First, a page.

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Dual epithelial origin of vertebrate oral teeth

Abstract

The oral cavity of vertebrates is generally thought to arise as an ectodermal invagination1,2. Consistent with this, oral teeth are proposed to arise exclusively from ectoderm, contributing to tooth enamel epithelium, and from neural crest derived mesenchyme, contributing to dentin and pulp3,4,5. Yet in many vertebrate groups, teeth are not restricted only to the oral cavity6,7,8,9, but extend posteriorly as pharyngeal teeth that could be derived either directly from the endodermal epithelium, or from the ectodermal epithelium that reached this location through the mouth or through the pharyngeal slits6. However, when the oropharyngeal membrane, which forms a sharp ecto/endodermal border10, is broken, the fate of these cells is poorly known. Here, using transgenic axolotls with a combination of fate-mapping approaches, we present reliable evidence of oral teeth derived from both the ectoderm and endoderm and, moreover, demonstrate teeth with a mixed ecto/endodermal origin. Despite the enamel epithelia having a different embryonic source, oral teeth in the axolotl display striking developmental uniformities and are otherwise identical. This suggests a dominant role for the neural crest mesenchyme over epithelia in tooth initiation and, from an evolutionary point of view, that an essential factor in teeth evolution was the odontogenic capacity of neural crest cells, regardless of possible ‘outside-in’11 or ‘inside-out’12 influx of the epithelium.

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Figure 1: Ectoderm contribution to mouth and tooth formation in the Mexican axolotl.
Figure 2: Endoderm contribution to tooth formation.
Figure 3: Germ-layer origin and morphogenesis of teeth of the Mexican axolotl.
Figure 4: A quantitative screening of teeth from different tooth fields with respect to their germ-layer origin.

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Acknowledgements

We wish to thank E. Tanaka and H. Andreas for supplying us with GFP axolotl embryos, L. Mchedlishvili for technical advice and O. Sebesta for help with confocal microscopy. We are grateful to M. Bronner–Fraser, R. Ericsson, D. Meulemans Medeiros, L. Olsson, P. D. Polly, D. W. Stock and A. Tucker for comments on the manuscript. Grants from the Ministry of Youth, Education and Sport of the Czech Republic (MSMT 0021620828), SMWK (Dresden) and COST Action B23 ‘Oral facial development and regeneration’ are gratefully acknowledged.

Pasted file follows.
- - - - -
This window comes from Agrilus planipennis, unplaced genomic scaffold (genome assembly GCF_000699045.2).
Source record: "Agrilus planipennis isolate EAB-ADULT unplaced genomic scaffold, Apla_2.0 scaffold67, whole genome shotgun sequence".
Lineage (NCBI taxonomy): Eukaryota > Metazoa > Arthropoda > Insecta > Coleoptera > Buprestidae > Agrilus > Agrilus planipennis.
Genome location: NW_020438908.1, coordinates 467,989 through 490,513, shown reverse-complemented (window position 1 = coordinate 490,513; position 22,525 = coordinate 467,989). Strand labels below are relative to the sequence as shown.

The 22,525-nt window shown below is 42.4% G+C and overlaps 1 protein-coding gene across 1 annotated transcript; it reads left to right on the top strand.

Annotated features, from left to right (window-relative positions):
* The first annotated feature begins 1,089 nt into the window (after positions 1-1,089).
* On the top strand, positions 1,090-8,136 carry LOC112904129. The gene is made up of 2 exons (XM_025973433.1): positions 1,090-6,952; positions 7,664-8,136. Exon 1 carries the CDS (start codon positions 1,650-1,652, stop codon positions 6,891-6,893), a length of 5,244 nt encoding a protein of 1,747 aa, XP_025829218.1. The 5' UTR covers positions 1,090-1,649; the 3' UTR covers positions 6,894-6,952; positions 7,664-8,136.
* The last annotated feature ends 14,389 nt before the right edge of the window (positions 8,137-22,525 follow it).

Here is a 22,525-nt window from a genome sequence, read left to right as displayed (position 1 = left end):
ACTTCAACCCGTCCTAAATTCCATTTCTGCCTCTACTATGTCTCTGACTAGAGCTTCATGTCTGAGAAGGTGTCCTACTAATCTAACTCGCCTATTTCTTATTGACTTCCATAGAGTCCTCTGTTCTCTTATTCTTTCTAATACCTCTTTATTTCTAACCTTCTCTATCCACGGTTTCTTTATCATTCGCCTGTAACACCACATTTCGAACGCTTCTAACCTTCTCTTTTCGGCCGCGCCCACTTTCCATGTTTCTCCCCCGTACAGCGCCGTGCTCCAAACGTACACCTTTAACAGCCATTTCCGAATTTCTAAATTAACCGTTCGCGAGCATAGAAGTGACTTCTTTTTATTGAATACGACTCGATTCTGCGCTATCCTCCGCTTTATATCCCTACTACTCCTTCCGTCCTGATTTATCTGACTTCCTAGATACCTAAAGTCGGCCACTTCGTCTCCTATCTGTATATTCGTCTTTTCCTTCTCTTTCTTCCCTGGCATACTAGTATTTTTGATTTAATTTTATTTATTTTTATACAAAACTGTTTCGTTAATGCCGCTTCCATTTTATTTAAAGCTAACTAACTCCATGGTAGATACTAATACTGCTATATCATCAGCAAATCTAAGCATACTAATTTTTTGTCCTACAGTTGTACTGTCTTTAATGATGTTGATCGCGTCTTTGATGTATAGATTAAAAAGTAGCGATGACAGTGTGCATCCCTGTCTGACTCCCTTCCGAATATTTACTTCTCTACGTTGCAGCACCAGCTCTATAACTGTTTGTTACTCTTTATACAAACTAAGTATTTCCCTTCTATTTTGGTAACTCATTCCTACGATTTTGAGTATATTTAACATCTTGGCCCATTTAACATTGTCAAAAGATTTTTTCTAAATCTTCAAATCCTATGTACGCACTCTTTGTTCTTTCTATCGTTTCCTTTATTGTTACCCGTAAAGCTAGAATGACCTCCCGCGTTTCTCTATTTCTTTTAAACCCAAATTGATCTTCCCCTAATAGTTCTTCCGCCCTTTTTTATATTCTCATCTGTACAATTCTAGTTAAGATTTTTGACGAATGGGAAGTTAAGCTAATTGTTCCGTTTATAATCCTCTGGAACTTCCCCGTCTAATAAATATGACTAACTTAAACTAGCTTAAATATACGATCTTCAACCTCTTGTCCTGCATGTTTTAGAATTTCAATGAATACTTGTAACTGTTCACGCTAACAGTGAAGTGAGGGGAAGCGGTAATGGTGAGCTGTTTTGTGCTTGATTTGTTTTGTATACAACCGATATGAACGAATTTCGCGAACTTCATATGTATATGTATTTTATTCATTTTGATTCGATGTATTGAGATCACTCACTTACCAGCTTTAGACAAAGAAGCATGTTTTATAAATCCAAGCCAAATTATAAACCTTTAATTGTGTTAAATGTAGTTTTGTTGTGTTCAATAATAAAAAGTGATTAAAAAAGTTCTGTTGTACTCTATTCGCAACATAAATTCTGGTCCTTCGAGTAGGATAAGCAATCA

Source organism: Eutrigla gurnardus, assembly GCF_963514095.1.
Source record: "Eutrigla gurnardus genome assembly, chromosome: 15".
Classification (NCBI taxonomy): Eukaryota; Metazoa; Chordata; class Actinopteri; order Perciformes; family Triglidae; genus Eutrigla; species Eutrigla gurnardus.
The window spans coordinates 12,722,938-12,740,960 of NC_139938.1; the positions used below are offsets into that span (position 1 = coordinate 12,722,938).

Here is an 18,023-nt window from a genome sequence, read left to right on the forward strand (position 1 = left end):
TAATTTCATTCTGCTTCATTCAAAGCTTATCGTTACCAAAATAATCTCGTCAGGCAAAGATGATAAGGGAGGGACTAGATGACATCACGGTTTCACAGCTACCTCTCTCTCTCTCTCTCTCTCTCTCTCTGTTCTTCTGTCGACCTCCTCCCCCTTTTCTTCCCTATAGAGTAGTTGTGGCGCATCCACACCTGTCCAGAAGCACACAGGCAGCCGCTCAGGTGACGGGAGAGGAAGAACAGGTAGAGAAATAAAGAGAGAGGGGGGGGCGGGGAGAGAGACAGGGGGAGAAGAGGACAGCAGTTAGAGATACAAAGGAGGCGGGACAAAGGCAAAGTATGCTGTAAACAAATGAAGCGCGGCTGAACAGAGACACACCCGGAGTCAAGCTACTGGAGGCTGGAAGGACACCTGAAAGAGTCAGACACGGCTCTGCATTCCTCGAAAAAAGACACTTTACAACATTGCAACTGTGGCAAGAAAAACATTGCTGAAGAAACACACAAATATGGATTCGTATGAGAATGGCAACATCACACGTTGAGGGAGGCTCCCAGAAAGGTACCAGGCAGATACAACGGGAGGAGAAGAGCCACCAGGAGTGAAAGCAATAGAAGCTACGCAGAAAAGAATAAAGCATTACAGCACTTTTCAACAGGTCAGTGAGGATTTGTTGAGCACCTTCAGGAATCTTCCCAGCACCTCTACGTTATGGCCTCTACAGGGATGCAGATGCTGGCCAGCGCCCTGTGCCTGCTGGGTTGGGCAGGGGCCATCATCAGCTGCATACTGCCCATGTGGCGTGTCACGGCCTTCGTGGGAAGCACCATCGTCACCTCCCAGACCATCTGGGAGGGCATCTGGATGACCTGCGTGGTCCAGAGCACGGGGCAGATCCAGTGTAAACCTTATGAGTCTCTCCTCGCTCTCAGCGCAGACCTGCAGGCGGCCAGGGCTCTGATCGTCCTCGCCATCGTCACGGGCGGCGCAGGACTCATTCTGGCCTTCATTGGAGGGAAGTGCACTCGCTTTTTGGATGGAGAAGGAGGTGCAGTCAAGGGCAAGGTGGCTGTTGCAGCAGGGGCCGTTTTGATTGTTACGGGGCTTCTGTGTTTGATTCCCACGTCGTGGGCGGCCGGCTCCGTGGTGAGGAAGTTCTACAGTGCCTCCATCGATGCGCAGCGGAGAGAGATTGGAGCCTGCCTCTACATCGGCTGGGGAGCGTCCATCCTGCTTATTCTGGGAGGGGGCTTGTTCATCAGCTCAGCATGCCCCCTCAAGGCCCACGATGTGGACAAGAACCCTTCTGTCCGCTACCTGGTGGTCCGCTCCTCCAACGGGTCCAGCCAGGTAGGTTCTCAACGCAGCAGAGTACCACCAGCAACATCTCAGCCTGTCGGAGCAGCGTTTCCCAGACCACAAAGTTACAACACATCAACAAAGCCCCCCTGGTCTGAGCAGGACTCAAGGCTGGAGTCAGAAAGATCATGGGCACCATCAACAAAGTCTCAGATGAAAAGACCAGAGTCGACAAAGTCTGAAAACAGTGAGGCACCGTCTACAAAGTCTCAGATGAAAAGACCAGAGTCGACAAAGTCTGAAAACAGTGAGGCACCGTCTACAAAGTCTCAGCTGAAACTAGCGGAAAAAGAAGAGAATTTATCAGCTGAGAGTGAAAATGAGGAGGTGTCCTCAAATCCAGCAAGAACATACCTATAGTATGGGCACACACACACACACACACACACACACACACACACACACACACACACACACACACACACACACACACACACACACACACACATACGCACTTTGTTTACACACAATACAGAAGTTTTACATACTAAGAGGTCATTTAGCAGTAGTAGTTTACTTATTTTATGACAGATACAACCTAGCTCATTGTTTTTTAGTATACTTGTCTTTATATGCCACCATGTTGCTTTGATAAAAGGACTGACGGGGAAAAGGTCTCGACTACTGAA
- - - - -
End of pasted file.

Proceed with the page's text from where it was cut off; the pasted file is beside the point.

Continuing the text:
Author Contributions Tissue grafting was carried out in the laboratory of H.-H.E., who also helped with initial experiments. V.S. made transplantations and performed sectioning and image analyses as his Master’s thesis under the supervision of R.C., who also designed the initial experiments and wrote the manuscript. R.C. and I.H. planned the study and interpreted the results, I.H. made statistical analyses and helped in writing the manuscript, and all authors discussed the results and commented on the manuscript.

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Correspondence to Robert Cerny.

Supplementary information

Supplementary Information 1

This file contains Supplementary Figures S1-S6 and Supplimentary Video Legend. (PDF 6487 kb)

Supplementary Information 2

This file contains Supplementary Tables S1-S4. (PDF 168 kb)

Supplementary Video 1

This file contains a Supplementary Video file showing a stack of optic deconvoluted layers through 20 µm thick cryostat section from an embryo after receiving both GFP ECT graft and DiI END injection. (AVI 6669 kb)

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Soukup, V., Epperlein, HH., Horácek, I. et al. Dual epithelial origin of vertebrate oral teeth. Nature 455, 795–798 (2008). https://doi.org/10.1038/nature07304

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